An oil analysis regimen should begin with the testing of a clean (unused) sample of the oil you plan to use. All oils have different additive packages and oil chemistries; they need to be evaluated and the resulting chemistries known before the oil is used in an engine. The results of the clean-oil test provide a baseline against which to compare analyses of future used oil samples.
Used oil then should be analyzed every 250 operating hours up until the first oil change to establish the parameter that will set the condemning limit and to identify the trend for the specific oil formulation. Technicians should take samples while the oil is warm and well mixed to ensure that the sample truly represents the condition of oil in the crankcase.
Next, oil should be analyzed at one-half the expected life to verify the trend initially seen. Once the condemning limit is verified, it is prudent to reduce the change interval slightly to establish a safety factor. Once you establish clear trends, sample the oil at every change to verify that the trends are holding.
Be sure to note the total number of hours on the oil sampled – the age of the oil will greatly influence the analysis results. High-quality analysis laboratories list the latest test results side-by-side with the previous. They also have a trained and certified oil technician who knows the specific engine model reviewing the results, looking for abnormalities, and advising the owner on how things are trending.
A few other key points to remember about oil and analysis:
Properly performing spark plugs are critical to gas engine performance, fuel economy and emissions. Today’s advanced lean-burn engines may use traditional J-gap spark plugs or prechamber plugs. In the prechamber design, the spark plug admits air and fuel to a small chamber around the electrode by way of small orifices. Upon ignition, the prechamber protects the flame from being “blown out” by turbulence in the cylinder. The growing flame is then ejected through the orifices to ignite the full cylinder’s air-fuel charge.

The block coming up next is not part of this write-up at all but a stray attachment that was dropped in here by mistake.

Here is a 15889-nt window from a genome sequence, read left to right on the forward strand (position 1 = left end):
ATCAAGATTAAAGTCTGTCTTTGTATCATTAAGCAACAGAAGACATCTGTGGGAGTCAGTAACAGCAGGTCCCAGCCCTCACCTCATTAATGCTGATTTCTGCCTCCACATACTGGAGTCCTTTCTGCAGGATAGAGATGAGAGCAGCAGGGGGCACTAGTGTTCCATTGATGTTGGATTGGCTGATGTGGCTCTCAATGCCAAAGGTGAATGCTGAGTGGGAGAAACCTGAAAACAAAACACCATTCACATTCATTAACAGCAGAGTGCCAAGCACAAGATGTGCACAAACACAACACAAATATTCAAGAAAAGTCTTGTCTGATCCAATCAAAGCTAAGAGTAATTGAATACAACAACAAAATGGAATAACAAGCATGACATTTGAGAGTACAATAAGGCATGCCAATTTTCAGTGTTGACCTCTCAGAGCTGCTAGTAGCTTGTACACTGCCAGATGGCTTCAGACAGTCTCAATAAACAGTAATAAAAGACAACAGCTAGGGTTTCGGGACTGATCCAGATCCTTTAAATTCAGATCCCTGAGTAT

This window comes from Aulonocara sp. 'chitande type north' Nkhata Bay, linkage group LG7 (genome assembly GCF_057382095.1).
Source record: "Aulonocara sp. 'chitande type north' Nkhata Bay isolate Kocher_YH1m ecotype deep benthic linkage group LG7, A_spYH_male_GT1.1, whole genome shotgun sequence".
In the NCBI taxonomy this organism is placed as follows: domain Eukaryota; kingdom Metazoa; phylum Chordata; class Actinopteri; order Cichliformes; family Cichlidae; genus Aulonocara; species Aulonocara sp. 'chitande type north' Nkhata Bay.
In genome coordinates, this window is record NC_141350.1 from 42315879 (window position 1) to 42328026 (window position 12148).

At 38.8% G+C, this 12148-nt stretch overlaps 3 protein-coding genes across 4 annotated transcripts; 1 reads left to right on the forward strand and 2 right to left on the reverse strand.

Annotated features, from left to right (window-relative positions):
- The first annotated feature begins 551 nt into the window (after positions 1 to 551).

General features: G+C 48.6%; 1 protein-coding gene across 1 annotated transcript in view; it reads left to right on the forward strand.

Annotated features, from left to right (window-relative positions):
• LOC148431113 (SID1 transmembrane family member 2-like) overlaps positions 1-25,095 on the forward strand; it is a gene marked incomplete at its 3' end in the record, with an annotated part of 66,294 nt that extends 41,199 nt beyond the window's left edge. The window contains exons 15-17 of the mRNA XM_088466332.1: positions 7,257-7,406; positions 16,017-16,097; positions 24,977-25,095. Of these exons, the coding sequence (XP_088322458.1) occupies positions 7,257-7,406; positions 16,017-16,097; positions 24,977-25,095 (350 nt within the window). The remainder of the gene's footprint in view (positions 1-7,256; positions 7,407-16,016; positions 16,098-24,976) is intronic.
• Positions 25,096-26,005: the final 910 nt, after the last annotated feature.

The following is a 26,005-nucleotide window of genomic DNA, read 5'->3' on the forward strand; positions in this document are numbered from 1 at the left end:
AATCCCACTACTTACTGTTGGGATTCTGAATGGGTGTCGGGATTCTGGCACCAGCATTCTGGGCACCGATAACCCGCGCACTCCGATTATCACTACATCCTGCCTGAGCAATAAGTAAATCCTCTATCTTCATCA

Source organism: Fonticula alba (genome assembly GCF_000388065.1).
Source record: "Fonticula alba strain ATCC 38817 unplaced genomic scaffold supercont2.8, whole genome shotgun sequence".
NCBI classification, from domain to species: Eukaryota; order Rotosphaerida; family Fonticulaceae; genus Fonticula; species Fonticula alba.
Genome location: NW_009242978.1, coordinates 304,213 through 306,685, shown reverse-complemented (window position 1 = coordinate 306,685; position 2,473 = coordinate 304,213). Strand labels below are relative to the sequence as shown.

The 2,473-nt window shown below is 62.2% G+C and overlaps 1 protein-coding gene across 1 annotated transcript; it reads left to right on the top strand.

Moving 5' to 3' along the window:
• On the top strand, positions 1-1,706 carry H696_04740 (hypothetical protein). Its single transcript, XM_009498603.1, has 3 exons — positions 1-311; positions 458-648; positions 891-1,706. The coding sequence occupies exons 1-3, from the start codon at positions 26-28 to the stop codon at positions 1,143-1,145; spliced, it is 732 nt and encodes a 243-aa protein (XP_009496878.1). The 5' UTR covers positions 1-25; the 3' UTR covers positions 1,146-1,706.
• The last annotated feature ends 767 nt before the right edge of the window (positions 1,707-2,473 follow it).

Spark plug wear varies greatly with engine load factor, fuel quality and other factors. J-gap plug life, for example, may range from 3,000 to 5,000 hours in low-compression engines and from 2,000 to 4,000 hours in high-compression engines.
As with oil, spark plug change intervals can extend beyond the intervals listed in the owner’s manual. Good trend data can help operators set the optimum change interval for a specific installation. J-gap plugs must be regapped to the proper specification at each service. Operators can monitor and track trends in spark plug wear by measuring and recording the gap at each service and by observing the plugs' general condition. Good maintenance practice calls for regular cleaning of the spark plug electrodes.